Enron Mail

To:klay@enron.com, skean@enron.com
Subject:Arena and Electric Dereg.
Date:Thu, 9 Nov 2000 01:03:00 -0800 (PST)

1. Thank you for all your support on the Arena Proposition.
2. The following article reminded me to pass along a note about a PR/PA
firm in California who Baselice & Associates worked with this year in
passing Prop 35 (a contracting out initiative). The firm is a full service
firm named Woodward & McDowell. They have been active in California
legislative and initiative battles for some 20 years and I highly recommend
them if Enron is in search of support with the electric deregulation fight
out there. Dick Woodward or Dave Fogarty can be reached at 650-340-0470.

If you have any questions, please call.


Baselice & Associates, Inc.
4131 Spicewood Springs Road
Suite O-2
Austin, TX 78759
Phone: (512) 345-9720
Fax: (512) 345-9740
email: mikeb@baselice.com

November 8, 2000
Calif Regulators,Grid Oper In Turf War Over Generation By JASON LEOPOLD Of
DOW JONES NEWSWIRES LOS ANGELES-California's electricity regulators and
power-grid operator are locked in a turf war over who has the authority to
order new power plant construction next summer to ensure the state has
enough juice on hand when demand soars.
The California Public Utilities Commission says it can bring emergency
power on line at a fraction of the cost that the Independent System
Operator is expected to pay independent power producers for the same
Under it's plan, PG&E Corp. (PCG) unit Pacific Gas & Electric Co., Edison
International's (EIX) Southern California Edison unit and Sempra Energy's
(SRE) San Diego Gas & Electric Co. were ordered to submit documents by the
end of November stating whether they can build and operate "peaking" plants
by June 1.
The utilities weren't immediately available to comment.
On the other hand, the ISO - which is on the verge of signing contracts for
440 peaking units with between 20 and 91 megawatts of electricity - says
the commission's meddling could endanger any chance of additional resources
coming on line in time.
"Any further interference on the state level could destroy the plan
altogether," said an ISO source close to the issue. "There is no guarantee
the utilities will be able to pull this off by next summer. And if the
whole project is scrapped, you can expect there will be blackouts."
Interference by federal regulators has already cost the ISO two
participants and nearly 600 megawatts in its peaking program.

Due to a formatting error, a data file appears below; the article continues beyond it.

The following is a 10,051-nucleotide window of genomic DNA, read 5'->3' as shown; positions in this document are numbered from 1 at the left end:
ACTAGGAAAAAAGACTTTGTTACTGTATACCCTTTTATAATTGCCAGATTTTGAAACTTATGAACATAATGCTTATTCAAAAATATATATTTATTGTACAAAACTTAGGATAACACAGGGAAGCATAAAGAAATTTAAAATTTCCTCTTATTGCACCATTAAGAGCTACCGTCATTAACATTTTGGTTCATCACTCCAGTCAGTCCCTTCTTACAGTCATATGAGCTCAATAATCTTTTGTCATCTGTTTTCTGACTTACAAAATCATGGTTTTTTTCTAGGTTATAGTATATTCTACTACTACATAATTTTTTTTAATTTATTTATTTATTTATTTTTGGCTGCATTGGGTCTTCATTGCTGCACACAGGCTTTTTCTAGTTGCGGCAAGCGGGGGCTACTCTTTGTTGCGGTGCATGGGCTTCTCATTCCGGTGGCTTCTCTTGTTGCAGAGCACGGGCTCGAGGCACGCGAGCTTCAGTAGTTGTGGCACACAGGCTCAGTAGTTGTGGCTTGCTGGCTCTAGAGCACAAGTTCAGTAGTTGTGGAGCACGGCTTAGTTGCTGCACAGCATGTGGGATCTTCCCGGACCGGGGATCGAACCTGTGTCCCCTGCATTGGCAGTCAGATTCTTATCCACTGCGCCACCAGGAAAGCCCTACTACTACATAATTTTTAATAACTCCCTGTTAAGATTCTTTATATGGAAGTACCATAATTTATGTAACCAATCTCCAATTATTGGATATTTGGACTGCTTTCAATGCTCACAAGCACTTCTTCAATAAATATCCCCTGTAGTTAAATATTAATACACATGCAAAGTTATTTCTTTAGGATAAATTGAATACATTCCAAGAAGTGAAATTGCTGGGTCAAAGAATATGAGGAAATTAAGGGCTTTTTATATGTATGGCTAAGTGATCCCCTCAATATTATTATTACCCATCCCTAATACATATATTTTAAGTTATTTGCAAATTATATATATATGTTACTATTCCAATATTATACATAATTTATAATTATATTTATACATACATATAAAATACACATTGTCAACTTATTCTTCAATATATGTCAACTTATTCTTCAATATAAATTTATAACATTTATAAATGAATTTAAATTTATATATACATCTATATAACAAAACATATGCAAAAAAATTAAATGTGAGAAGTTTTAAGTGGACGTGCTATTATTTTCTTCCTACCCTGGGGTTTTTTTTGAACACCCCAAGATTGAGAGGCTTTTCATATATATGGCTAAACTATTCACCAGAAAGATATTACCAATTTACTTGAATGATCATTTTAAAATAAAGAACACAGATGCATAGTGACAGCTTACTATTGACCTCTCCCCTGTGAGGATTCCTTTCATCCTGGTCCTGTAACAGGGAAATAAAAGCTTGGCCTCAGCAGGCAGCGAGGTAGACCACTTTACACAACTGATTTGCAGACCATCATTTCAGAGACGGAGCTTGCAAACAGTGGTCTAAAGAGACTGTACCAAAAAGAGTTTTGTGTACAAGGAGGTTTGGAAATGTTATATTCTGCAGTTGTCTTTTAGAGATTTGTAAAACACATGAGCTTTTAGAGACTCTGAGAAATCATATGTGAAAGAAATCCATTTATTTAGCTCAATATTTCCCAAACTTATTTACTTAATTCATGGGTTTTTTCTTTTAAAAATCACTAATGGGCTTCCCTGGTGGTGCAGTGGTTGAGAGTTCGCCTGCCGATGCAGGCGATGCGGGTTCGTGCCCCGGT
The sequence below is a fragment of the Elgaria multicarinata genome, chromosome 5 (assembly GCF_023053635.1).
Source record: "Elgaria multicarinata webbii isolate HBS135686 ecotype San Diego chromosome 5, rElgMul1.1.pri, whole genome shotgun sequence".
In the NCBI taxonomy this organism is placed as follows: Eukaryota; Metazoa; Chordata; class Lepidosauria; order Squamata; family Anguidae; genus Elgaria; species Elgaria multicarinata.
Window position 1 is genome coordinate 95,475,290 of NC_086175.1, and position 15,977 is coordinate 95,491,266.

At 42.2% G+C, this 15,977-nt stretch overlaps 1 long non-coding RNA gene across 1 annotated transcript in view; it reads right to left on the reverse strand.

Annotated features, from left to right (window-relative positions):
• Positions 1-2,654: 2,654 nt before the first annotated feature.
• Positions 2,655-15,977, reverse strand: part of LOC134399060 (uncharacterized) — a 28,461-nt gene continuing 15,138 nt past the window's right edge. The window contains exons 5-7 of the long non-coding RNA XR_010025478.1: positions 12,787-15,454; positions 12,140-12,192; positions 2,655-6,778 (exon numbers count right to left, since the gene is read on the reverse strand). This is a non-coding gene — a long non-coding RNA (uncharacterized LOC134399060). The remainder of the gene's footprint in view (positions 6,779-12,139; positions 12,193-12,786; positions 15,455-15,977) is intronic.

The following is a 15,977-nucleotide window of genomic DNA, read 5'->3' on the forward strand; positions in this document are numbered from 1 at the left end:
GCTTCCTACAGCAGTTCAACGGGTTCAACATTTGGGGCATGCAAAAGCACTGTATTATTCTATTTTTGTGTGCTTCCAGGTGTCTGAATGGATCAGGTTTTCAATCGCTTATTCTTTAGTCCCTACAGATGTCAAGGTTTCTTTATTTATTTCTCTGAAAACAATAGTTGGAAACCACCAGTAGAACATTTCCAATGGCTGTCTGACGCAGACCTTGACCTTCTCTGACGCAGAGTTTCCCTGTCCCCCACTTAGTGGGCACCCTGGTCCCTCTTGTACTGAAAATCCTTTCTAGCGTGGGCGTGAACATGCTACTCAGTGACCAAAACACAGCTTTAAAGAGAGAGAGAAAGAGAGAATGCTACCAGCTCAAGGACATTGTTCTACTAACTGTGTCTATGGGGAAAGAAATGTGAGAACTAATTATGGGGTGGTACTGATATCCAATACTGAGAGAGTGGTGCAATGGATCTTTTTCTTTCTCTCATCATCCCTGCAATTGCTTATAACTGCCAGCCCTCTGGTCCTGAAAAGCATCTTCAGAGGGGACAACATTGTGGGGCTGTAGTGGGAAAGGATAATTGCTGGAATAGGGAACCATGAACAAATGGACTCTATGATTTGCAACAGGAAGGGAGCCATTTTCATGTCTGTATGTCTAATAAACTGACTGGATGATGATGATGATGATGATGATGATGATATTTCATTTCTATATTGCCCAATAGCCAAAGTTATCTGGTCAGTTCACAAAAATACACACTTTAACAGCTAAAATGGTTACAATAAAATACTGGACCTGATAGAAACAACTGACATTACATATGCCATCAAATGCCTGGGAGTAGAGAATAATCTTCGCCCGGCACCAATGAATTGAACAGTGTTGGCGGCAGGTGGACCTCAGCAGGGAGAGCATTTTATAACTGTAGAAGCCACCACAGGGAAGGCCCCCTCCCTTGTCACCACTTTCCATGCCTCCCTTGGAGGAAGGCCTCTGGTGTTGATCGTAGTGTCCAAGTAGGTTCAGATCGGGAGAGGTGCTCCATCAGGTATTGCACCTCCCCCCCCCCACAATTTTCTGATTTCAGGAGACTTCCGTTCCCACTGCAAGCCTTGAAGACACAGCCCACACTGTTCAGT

Calpine Corp. (CPN) and Enron (ENE) initially agreed to build peaking
plants for the ISO next summer, but withdrew their offers after the Federal
Energy Regulatory Commission proposed capping the clearing price for
California's wholesale electricity market at $150 a megawatt-hour.
The ISO, which operates one of the state's wholesale power markets and
manages most of the high-voltage transmission grid, has already solicited
and received bids from merchant generators for 1,800 megawatts of new
peaking power for next summer.
Burned by the summer's power crisis and facing an 8,000-MW shortfall next
summer, the ISO put out a request for bids in August. The ISO's board voted
Oct. 30 to enter into the contracts, which it estimated would cost about
$250 million a year for three years.
The state's Electricity Oversight Board, which oversees the performance of
the ISO, and the Public Utilities Commission protested the decision on the
grounds that the contracts were too expensive.
The commission is also questioning whether there is even a need for peaking
power next summer and, if there is, whether the ISO should handle the
"The question also arises as to whether the ISO - which is empowered only
to operate the state's transmission system and which does not represent the
state or its consumers - is the appropriate organization to plan, solicit
and pay for the construction of new power plants across the state," the
commission wrote in its Nov. 2 order.
Ind the end, the decision is up to state regulators. If utilities can come
up with a cheaper alternative and if the regulators determine that
additional generation is needed by next summer, then they will follow
through with the utilities proposal.